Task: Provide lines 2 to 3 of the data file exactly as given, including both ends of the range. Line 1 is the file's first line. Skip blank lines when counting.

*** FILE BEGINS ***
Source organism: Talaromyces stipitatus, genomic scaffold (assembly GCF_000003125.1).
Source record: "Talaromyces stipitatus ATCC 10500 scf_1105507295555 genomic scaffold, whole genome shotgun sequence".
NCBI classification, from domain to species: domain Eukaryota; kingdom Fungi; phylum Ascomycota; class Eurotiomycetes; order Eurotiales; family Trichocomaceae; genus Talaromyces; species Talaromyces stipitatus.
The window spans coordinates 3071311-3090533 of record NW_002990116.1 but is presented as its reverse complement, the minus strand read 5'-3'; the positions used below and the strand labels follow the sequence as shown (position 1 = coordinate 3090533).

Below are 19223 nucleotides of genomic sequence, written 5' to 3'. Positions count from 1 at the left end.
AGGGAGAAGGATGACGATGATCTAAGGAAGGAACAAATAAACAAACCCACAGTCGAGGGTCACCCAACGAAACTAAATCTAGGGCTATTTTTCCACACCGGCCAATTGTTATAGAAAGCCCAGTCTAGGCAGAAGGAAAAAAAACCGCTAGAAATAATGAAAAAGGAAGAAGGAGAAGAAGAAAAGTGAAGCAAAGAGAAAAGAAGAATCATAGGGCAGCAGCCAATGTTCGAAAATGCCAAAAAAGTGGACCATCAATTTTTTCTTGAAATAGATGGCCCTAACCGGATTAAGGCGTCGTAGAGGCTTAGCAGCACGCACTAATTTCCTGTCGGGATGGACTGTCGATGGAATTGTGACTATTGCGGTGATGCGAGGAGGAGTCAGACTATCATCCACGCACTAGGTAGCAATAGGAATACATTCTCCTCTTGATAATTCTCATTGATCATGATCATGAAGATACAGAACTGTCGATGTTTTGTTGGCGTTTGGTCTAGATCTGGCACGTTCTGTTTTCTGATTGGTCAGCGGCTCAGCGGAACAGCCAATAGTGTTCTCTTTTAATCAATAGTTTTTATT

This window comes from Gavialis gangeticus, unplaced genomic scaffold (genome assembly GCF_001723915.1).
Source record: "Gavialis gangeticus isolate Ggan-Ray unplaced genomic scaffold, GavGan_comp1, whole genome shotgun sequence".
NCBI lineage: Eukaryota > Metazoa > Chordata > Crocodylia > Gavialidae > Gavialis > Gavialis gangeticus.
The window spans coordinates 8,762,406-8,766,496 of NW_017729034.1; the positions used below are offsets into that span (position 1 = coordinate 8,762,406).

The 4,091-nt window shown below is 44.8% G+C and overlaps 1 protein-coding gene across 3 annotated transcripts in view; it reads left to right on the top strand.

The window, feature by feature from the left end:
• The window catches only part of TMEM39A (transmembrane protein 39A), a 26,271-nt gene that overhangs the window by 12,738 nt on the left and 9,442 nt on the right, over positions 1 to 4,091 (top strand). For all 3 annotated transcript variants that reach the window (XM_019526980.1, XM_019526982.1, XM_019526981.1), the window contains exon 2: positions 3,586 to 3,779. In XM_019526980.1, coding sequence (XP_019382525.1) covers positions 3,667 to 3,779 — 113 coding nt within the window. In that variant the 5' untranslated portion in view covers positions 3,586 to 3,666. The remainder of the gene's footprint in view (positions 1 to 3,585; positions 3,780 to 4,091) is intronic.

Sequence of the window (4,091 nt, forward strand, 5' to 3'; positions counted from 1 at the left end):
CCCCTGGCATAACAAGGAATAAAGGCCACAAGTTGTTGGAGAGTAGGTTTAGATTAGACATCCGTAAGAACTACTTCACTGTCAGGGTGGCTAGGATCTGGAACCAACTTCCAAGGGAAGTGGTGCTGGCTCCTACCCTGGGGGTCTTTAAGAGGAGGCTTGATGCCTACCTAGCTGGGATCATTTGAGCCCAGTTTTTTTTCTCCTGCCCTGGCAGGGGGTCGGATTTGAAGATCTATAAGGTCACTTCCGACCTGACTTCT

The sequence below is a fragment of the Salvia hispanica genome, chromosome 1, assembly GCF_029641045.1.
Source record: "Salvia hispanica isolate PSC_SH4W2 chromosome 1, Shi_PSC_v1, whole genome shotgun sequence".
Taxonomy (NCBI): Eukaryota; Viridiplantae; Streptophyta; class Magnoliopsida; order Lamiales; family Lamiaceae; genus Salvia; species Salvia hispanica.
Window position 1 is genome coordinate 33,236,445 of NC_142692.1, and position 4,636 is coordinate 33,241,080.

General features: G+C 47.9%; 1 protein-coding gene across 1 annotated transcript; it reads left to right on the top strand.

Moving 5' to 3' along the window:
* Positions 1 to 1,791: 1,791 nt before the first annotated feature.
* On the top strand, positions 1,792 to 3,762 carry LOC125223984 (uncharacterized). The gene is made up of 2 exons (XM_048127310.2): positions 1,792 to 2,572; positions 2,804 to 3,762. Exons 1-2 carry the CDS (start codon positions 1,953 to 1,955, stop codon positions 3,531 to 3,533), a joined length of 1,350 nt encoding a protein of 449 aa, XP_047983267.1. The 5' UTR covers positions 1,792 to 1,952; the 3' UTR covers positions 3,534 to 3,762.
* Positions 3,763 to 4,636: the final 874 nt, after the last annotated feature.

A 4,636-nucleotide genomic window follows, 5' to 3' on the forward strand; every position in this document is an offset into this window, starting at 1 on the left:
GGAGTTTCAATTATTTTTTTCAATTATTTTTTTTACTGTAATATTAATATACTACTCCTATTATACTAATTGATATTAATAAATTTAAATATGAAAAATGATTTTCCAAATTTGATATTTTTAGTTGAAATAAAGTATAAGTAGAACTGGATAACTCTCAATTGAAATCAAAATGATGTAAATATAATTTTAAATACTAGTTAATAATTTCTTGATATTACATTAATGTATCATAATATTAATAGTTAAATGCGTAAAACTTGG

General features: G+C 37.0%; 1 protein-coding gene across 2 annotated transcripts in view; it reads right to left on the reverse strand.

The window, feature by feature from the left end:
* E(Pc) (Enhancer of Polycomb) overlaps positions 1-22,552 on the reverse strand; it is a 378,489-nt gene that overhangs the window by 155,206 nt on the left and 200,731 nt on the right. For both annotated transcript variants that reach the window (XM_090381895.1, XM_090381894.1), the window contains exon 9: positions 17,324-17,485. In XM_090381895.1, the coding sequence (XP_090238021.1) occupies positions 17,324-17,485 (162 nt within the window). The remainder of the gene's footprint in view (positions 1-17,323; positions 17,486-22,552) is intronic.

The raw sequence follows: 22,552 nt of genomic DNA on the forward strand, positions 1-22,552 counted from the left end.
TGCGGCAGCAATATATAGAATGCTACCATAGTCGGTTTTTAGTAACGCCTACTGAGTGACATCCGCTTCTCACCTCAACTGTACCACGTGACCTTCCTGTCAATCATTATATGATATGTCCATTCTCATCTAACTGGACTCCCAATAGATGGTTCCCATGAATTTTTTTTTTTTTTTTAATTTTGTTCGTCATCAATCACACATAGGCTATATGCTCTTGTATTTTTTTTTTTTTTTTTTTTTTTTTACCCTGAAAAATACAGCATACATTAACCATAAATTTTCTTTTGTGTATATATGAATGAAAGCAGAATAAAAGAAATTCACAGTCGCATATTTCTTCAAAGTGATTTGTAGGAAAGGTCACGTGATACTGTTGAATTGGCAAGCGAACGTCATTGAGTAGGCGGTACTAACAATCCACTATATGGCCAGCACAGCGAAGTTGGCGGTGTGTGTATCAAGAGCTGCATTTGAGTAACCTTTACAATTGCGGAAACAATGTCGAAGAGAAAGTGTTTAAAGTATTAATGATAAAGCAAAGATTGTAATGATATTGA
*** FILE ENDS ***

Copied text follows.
Source record: "Talaromyces stipitatus ATCC 10500 scf_1105507295555 genomic scaffold, whole genome shotgun sequence".
NCBI classification, from domain to species: domain Eukaryota; kingdom Fungi; phylum Ascomycota; class Eurotiomycetes; order Eurotiales; family Trichocomaceae; genus Talaromyces; species Talaromyces stipitatus.